Local doctors tell of ‘humbling and gratifying’ service in Haiti
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Local doctors tell of ‘humbling and gratifying’ service in Haiti

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Oplan Evans displays his boots, a gift from Dr. Alan Gwertzman Dr. Alan Gwertzman

Oplan Evans has a new pair of boots – and his arms and legs.

As Dr. Alan Gwertzman tells it, the Haitian boy was in tears as he waited to be brought into the operating room in Hôpital Sacré Coeur in Milot, about 70 miles north of Port-au-Prince.

Gwertzman, chief anesthesiologist at Holy Name Hospital in Teaneck, had come to Haiti, like two colleagues from Holy Name, to help in the medical emergency caused by last month’s devastating earthquake.

He had seen that “the Haitian people are very stoic. These kids, even though they had open wounds, horrible fractures, did not show much emotion – but as they got to the holding room before the operating room you could see that they were scared.

“It dawned on me,” Gwertzman told The Jewish Standard last Thursday, “that these children could see other children and adults go into the operating room with four limbs, but unfortunately many would leave with less.”

Oplan’s “injuries did not require that,” and Gwertzman “promised him that would not happen.”

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Drs. Alan Gwertzman, left, and Timothy Finley flank Holy Name CEO Michael Maron at last Thursday’s briefing at the Teaneck hospital on the medical emergency in Haiti. Nicole Russell

This was his first visit to the poorest nation in the western hemisphere, and he had noticed that “most of these children did not have shoes.” That gave him an idea.

“My boots were fairly new; they were a bright yellow and hard to miss.” Oplan had eyed the boots admiringly, “so I said I promise you will not get your leg amputated, and as a guarantee, before I leave … I will give you my boots. The morning that I was leaving I brought him the yellow boots and he was very happy.”

But for every boy like Oplan, “there are thousands” still in desperate need of medical help, said Dr. Timothy Finley, who with Gwertzman briefed staff and press at Holy Name last Thursday. Being able to provide that help – or some of it – was “very, very humbling and gratifying,” said Finley, an anesthesiologist whose recent stint in Haiti was his seventh.

In a subsequent interview with the Standard, Finley said that Milot had suffered “nothing as severe as Port-au-Prince,” and that Sacré Coeur “became a port in the storm for Haitians who could not go anywhere else. The Navy and the Coast Guard and French helicopters were constantly delivering patients” to be cared for there.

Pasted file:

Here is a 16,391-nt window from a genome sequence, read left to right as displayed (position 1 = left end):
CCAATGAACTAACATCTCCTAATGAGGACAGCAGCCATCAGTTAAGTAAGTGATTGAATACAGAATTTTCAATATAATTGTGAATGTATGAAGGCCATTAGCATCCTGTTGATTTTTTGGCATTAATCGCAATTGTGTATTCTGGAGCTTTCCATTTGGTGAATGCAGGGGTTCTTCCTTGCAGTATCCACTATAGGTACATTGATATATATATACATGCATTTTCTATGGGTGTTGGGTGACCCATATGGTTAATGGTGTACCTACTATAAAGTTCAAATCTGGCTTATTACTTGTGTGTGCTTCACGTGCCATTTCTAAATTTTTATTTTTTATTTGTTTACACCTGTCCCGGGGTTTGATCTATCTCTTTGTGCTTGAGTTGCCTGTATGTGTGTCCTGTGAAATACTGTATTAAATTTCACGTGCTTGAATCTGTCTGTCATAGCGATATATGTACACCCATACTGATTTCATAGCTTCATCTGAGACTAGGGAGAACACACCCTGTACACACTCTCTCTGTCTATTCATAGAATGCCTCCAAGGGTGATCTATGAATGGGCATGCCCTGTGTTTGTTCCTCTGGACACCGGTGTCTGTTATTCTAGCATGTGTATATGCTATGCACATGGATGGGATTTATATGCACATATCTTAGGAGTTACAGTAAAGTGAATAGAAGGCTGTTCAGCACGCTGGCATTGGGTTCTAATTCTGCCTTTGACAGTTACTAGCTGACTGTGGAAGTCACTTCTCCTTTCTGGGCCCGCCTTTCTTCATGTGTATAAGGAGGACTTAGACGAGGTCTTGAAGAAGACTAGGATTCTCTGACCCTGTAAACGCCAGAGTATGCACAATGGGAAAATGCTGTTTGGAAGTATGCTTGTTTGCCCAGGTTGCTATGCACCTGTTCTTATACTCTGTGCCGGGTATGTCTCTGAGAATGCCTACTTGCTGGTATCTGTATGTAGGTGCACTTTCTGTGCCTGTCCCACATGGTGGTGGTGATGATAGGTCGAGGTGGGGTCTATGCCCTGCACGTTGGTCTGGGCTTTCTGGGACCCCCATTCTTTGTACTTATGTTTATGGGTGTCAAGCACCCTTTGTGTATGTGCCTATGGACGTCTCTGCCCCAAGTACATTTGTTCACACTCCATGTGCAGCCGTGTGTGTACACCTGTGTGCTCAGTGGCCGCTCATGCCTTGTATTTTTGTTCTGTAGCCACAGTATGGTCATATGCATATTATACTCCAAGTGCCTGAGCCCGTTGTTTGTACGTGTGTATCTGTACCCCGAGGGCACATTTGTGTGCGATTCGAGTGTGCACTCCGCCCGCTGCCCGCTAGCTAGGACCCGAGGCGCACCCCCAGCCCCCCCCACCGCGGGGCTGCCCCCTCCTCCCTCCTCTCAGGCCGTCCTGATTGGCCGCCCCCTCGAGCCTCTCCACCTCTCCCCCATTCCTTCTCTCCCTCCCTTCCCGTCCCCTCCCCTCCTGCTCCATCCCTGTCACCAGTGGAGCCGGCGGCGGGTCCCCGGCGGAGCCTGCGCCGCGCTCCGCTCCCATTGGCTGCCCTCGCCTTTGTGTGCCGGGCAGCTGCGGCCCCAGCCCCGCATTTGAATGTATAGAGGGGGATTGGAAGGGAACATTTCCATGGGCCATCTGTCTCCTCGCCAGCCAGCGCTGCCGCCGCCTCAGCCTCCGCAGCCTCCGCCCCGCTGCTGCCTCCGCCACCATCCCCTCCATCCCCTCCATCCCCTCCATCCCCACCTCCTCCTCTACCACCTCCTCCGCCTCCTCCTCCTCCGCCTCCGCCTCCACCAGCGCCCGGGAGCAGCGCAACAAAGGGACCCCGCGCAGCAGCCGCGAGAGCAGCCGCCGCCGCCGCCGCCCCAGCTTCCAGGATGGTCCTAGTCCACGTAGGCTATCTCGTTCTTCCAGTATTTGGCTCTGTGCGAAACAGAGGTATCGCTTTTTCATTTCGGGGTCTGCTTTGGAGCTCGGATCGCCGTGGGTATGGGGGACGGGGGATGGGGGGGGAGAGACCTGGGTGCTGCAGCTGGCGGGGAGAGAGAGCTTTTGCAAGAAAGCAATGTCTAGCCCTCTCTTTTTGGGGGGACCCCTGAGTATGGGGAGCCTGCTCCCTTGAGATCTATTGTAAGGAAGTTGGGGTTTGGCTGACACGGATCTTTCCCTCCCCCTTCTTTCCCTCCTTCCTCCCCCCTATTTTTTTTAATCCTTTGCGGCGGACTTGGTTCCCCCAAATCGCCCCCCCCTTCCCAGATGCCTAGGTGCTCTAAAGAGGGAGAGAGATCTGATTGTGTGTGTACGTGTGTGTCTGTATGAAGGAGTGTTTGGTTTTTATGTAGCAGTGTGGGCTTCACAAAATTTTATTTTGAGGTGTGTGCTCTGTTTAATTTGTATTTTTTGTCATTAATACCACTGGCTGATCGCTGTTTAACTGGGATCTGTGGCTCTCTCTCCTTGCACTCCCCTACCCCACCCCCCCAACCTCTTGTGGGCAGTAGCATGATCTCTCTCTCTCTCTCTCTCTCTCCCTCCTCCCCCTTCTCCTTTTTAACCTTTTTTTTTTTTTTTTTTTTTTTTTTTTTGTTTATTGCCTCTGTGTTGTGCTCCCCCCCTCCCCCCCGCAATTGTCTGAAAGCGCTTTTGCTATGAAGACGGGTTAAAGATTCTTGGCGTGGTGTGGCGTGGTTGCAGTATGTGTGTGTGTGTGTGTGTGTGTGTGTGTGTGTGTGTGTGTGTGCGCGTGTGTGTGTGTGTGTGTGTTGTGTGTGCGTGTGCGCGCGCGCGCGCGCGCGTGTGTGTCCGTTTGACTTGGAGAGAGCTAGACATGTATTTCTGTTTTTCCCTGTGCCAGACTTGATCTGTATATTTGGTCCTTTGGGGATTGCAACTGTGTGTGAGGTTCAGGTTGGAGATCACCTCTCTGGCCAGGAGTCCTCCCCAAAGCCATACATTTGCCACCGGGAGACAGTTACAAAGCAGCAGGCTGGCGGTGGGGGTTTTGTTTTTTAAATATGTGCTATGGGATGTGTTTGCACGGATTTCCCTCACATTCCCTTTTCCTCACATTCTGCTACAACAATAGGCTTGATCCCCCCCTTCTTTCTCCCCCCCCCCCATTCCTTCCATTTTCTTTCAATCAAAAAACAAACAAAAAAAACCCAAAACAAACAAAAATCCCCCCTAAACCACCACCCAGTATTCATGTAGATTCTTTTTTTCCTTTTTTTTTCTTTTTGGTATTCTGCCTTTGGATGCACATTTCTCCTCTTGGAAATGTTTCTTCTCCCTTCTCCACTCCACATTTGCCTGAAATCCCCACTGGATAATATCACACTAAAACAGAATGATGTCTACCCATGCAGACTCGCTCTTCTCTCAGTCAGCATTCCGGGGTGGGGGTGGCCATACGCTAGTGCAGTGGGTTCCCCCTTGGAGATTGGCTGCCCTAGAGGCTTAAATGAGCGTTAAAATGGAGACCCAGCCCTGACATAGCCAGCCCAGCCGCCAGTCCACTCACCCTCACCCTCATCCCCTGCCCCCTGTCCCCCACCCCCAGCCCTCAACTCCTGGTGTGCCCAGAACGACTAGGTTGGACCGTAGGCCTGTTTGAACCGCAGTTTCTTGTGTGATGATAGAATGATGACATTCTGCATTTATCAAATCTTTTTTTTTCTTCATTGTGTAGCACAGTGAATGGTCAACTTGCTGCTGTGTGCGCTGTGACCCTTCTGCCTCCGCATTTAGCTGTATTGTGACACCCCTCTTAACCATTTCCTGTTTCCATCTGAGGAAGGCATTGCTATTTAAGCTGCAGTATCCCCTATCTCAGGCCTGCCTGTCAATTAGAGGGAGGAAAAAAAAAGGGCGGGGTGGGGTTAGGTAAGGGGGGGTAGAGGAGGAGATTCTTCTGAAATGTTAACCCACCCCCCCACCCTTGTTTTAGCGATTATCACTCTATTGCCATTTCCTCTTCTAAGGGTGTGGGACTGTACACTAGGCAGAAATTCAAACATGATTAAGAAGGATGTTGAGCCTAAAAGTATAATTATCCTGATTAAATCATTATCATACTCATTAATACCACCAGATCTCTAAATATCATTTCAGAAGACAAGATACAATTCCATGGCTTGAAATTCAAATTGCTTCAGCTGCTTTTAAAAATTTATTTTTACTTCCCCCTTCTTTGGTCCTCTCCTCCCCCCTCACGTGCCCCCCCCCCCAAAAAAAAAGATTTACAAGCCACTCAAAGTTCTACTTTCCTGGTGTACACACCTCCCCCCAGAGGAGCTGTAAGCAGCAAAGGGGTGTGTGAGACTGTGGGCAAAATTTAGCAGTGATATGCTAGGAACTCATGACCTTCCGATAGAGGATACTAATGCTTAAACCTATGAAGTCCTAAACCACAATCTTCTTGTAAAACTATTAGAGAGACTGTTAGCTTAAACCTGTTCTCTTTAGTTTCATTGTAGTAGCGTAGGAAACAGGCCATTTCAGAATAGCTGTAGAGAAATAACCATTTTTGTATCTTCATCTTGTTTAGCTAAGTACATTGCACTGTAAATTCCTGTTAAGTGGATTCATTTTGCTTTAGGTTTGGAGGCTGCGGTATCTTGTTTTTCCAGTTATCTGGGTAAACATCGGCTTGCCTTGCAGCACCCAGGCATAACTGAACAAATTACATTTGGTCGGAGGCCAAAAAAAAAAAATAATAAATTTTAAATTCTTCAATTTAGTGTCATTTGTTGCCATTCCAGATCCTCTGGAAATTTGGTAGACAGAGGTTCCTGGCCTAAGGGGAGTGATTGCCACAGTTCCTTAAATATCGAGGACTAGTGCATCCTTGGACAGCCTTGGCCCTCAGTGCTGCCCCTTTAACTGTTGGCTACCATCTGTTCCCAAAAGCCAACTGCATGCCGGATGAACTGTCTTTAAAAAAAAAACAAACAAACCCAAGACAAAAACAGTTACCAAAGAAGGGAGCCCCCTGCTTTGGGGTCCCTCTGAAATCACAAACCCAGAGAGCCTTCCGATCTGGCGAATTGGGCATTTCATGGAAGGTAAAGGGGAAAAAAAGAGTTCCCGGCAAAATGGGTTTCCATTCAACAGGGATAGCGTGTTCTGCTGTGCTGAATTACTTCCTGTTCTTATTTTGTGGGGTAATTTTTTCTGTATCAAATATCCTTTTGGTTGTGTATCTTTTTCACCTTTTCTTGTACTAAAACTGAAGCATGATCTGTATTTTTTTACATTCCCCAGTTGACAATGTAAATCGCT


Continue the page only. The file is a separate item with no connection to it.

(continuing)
Unfortunately, the Milot hospital, which has had a relationship with Holy Name for many years and was used to handling 30 to 40 cases a week, was having to deal with 30 to 40 cases a day. Many of the injured worsened or died because of inadequate facilities, equipment, and supplies.

“The only monitor in three out of five operating rooms was your hand,” Finley told the standing-room-only gathering of mainly medical professionals. “We ran out of things like morphine. Had we had it, people would not have screamed all night.”

And “the smell of gangrene, blood everywhere, the chaos, was overwhelming.”

To combat the chaos, Finley instituted a regimen to run the hospital, and it is continuing to be followed.

“I saw the best of American medicine down there,” Finley told the gathering. “I’m proud to be an American, proud to be a doctor, proud to be a Holy Name physician because of its years of support” in Haiti.

“For $500,000, he continued, “we can build a better hospital, or at least [we can] put oxygen there. I’m asking for contributions. If we can raise this,” he said, “they’ve agreed they’ll call it Holy Name.”

He has donated $10,000 for Sacré Coeur and Michael Maron, the hospital’s president and CEO, told the gathering that he would personally double that gift. Also, Jane Fielding Ellis, the hospital’s vice president for marketing, public relations, and community, announced that the staff had raised $10,000.

“We’re hoping that people will respond,” Finley told the Standard. He said that one pressing need is for a permanent oxygen source. “A company has a unit for $250,000,” he related, “but is willing to sell it to us for $150,000.”

As for that hoped-for Holy Name Hospital in Haiti, he said, “We may try to ask some larger construction companies to help us in building – donating labor, materials, even money.”

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